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Travel companies to storm National Assembly for over $300m in booby-trapped funds – Business – The Guardian Nigeria News – Nigeria and World News

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How government neglect reinforces exploitation of Nigerians by foreign airlines

Worried about the chaotic status of international travel in the country, travel agencies next week will file complaints with the National Assembly demanding legislative intervention over the protracted foreign airline stranded funds crisis that is rocking the travel industry. air Transport.

More than 2,000 travel agencies, under the umbrella of the National Association of Nigerian Travel Agencies (NANTA), will protest the withholding of around $300 million by the Central Bank, the Federal Government’s apparent nonchalance in finding a durable solution and the concomitant exposure of Nigerian travelers to price gouging.

The Guardian yesterday learned that some two months after the CBN released $265 million of the $464 million trapped in Nigeria, there has been no respite from the crisis.

Affordable travel tickets that were previously withdrawn by foreign airlines following the crisis have continued to elude the Nigerian market, even as equity funds continue to accumulate and now stand at over 300 millions of dollars.

The President of the National Association of Nigerian Travel Agencies (NANTA), Susan Akporiaye, said earlier that the consequence of the blocked fund was the misfortune of Nigerian travelers buying an average six-hour economy class ticket for between 1.5 and 2.7 million naira. .

The Business Class variant sells on average between 4 and 5 million naira, which is more than 250% compared to the rate sold in other parts of the world.

Sources told the Guardian the matter had almost spiraled out of control, with travellers, travel agencies and the entire industry in distress.

“Government neglect is the biggest concern for all of us. Not only has the government failed to engage airlines and other stakeholders regarding the frozen fund, but most disappointing is the Central Bank’s comment that foreign airlines are not its priority. Oh good? Then something is fundamentally wrong with us as a people and NANTA has decided to take the matter to the National Assembly next week on Monday,” one of the sources said.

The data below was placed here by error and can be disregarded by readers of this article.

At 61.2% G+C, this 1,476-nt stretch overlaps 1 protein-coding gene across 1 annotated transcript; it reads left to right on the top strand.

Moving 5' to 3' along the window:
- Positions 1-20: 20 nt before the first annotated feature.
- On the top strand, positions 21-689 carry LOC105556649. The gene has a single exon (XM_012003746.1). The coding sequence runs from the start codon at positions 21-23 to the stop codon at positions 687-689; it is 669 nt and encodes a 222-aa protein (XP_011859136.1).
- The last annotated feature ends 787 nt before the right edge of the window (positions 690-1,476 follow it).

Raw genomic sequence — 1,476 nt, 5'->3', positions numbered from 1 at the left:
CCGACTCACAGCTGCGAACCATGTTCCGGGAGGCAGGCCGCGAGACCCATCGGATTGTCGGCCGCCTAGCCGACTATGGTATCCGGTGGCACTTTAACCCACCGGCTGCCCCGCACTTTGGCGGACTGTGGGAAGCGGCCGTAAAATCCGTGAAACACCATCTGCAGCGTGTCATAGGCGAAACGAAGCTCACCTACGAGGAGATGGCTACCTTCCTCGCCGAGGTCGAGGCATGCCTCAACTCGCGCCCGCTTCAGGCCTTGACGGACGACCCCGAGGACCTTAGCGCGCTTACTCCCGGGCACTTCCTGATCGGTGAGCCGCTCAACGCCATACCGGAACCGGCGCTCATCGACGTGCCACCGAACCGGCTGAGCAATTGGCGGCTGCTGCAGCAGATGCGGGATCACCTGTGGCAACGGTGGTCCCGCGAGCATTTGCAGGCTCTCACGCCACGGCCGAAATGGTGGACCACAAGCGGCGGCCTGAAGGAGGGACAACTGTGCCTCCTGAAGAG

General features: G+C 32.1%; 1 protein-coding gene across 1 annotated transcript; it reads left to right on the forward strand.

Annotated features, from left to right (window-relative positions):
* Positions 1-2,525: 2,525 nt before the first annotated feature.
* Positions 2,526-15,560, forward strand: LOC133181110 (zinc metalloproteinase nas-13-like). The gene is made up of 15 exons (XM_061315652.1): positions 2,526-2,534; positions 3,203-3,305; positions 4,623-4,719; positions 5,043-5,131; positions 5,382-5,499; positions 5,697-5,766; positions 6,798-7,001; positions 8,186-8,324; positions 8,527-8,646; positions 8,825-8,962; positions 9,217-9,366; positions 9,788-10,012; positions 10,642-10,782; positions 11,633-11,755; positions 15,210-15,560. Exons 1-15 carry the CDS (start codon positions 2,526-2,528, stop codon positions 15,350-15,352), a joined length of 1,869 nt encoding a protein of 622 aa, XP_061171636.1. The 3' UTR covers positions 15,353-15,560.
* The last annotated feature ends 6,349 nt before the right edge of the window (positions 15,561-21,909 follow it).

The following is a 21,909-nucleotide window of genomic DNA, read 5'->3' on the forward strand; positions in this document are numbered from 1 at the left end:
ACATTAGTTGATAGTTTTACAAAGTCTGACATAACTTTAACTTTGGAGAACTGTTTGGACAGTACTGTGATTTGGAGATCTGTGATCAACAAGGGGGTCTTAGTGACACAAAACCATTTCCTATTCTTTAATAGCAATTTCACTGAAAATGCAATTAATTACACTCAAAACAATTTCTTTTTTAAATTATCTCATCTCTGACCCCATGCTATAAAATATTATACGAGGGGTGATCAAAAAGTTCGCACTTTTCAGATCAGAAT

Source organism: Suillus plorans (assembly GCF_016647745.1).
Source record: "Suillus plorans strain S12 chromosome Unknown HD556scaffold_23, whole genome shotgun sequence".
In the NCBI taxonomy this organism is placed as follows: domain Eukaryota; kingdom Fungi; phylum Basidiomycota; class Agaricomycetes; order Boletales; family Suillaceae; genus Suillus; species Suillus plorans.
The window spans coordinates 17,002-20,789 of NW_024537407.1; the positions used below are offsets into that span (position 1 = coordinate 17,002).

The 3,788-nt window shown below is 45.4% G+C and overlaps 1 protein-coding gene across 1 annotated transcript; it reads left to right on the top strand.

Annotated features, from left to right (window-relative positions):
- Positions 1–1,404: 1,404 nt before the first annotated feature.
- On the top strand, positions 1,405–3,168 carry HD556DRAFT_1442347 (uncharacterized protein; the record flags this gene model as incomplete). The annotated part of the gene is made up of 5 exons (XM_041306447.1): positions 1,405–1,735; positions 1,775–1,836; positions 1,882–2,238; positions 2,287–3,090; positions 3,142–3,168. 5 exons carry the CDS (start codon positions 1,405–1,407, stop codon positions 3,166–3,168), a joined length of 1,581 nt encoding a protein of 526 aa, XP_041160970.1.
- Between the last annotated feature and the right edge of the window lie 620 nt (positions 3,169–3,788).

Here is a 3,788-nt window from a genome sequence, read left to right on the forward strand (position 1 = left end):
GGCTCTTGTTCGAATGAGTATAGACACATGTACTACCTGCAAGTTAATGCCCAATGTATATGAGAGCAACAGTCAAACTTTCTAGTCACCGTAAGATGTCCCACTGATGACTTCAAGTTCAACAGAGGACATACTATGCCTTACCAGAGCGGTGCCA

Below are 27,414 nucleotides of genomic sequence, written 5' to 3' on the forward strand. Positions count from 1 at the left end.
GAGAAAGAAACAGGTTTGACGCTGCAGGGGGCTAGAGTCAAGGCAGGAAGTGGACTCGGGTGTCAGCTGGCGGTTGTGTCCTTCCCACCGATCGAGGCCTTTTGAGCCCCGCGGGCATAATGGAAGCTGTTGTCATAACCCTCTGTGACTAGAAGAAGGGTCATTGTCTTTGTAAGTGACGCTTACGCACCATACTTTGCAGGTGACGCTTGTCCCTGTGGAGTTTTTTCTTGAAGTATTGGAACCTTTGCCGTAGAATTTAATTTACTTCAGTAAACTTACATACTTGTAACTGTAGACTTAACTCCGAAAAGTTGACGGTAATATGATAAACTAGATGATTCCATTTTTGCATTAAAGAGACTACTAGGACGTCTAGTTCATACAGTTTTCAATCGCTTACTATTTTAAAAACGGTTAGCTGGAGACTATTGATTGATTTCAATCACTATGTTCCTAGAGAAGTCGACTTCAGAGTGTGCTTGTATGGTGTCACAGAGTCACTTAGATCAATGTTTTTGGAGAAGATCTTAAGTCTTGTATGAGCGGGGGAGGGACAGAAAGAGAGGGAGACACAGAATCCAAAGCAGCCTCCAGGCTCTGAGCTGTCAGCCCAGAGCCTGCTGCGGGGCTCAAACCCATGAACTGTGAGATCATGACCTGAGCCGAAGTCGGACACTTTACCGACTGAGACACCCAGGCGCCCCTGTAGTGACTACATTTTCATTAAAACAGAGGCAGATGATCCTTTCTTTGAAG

Travel expert, who is also chairman of the Joint Airlines and Passengers Committee (APJC) of the International Air Transport Association (IATA), Bankole Bernard, also blamed government negligence for the worsening of the crisis.

Bernard said CBN’s refusal to release blocked funds or engage with business partners amounts to an act of sabotage of the traveling public.

He said, “There is a contractual agreement with the airlines to sell in Naira and get the dollar equivalent in return. But the CBN is now saying airlines are not its priority after carriers sold Naira. Even among thieves there should be honor.

“Yet while CBN does not give airlines dollars to repatriate their sales, government aviation agencies continue to collect dollar taxes and fees from airlines. Where are the airlines supposed to get it? Why can’t the government solve this problem by ensuring that agencies collect their dues in naira, which is 45% of every air ticket, to reduce the burden of stranded funds? Unfortunately, the ripple effects are all passed on to air travelers who are punished by foreign airlines with exorbitant fares,” Bernard said.

Akporiaye explained earlier that the tickets currently available in Nigeria are premium as most airlines have removed the affordable layers.

“Some foreign airlines prevent travel agencies from selling their tickets on the Global Distribution System (GDS) platform. Inventories are blocked on the platform, which means that travel agencies and even airline offices cannot issue because inventory has been blocked for Nigeria.

“Those who haven’t closed their stocks are limiting sales to the highest fares in each cabin (Economy, Business and First Class). You don’t even want to know what the prices are. It’s just crazy and totally out of range,” she lamented.

The International Air Transport Association (IATA) earlier warned that Nigeria and other countries withholding airline funds risked a 200-300% hike in airfares. The Central Bank of Nigeria (CBN) recently released $265 million of the $464 million trapped in Nigeria in July 2022.